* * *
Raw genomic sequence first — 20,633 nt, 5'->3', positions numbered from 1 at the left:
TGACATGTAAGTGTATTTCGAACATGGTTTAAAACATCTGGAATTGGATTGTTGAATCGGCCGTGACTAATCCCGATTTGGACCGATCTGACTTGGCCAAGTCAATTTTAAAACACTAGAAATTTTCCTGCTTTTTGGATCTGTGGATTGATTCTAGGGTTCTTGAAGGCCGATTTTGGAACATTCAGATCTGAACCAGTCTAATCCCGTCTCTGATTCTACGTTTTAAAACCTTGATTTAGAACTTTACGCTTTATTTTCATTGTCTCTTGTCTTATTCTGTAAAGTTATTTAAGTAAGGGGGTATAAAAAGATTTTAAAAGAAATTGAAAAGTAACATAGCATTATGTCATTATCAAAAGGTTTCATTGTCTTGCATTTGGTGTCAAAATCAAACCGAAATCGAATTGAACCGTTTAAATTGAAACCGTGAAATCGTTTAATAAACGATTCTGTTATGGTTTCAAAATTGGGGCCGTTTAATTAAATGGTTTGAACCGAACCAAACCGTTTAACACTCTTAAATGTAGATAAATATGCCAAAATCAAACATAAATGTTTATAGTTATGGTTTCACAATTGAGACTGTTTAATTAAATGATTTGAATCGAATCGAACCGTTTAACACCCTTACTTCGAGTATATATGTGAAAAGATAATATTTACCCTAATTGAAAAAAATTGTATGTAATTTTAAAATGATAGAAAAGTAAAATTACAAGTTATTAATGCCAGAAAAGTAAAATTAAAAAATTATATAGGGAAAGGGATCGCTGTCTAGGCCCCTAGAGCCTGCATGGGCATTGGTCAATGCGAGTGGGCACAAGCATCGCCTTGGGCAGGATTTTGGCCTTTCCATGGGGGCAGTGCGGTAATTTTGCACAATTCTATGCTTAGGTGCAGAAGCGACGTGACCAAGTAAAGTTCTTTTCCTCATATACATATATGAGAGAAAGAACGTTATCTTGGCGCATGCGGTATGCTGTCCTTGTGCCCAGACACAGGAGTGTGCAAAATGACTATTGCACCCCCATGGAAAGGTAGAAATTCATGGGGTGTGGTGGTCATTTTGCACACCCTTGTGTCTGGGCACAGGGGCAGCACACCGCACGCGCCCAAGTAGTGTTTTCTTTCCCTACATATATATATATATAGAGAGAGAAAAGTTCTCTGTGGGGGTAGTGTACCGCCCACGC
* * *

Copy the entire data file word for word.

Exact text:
Raw genomic sequence first — 20,633 nt, 5'->3', positions numbered from 1 at the left:
TGACATGTAAGTGTATTTCGAACATGGTTTAAAACATCTGGAATTGGATTGTTGAATCGGCCGTGACTAATCCCGATTTGGACCGATCTGACTTGGCCAAGTCAATTTTAAAACACTAGAAATTTTCCTGCTTTTTGGATCTGTGGATTGATTCTAGGGTTCTTGAAGGCCGATTTTGGAACATTCAGATCTGAACCAGTCTAATCCCGTCTCTGATTCTACGTTTTAAAACCTTGATTTAGAACTTTACGCTTTATTTTCATTGTCTCTTGTCTTATTCTGTAAAGTTATTTAAGTAAGGGGGTATAAAAAGATTTTAAAAGAAATTGAAAAGTAACATAGCATTATGTCATTATCAAAAGGTTTCATTGTCTTGCATTTGGTGTCAAAATCAAACCGAAATCGAATTGAACCGTTTAAATTGAAACCGTGAAATCGTTTAATAAACGATTCTGTTATGGTTTCAAAATTGGGGCCGTTTAATTAAATGGTTTGAACCGAACCAAACCGTTTAACACTCTTAAATGTAGATAAATATGCCAAAATCAAACATAAATGTTTATAGTTATGGTTTCACAATTGAGACTGTTTAATTAAATGATTTGAATCGAATCGAACCGTTTAACACCCTTACTTCGAGTATATATGTGAAAAGATAATATTTACCCTAATTGAAAAAAATTGTATGTAATTTTAAAATGATAGAAAAGTAAAATTACAAGTTATTAATGCCAGAAAAGTAAAATTAAAAAATTATATAGGGAAAGGGATCGCTGTCTAGGCCCCTAGAGCCTGCATGGGCATTGGTCAATGCGAGTGGGCACAAGCATCGCCTTGGGCAGGATTTTGGCCTTTCCATGGGGGCAGTGCGGTAATTTTGCACAATTCTATGCTTAGGTGCAGAAGCGACGTGACCAAGTAAAGTTCTTTTCCTCATATACATATATGAGAGAAAGAACGTTATCTTGGCGCATGCGGTATGCTGTCCTTGTGCCCAGACACAGGAGTGTGCAAAATGACTATTGCACCCCCATGGAAAGGTAGAAATTCATGGGGTGTGGTGGTCATTTTGCACACCCTTGTGTCTGGGCACAGGGGCAGCACACCGCACGCGCCCAAGTAGTGTTTTCTTTCCCTACATATATATATATATAGAGAGAGAAAAGTTCTCTGTGGGGGTAGTGTACCGCCCACGC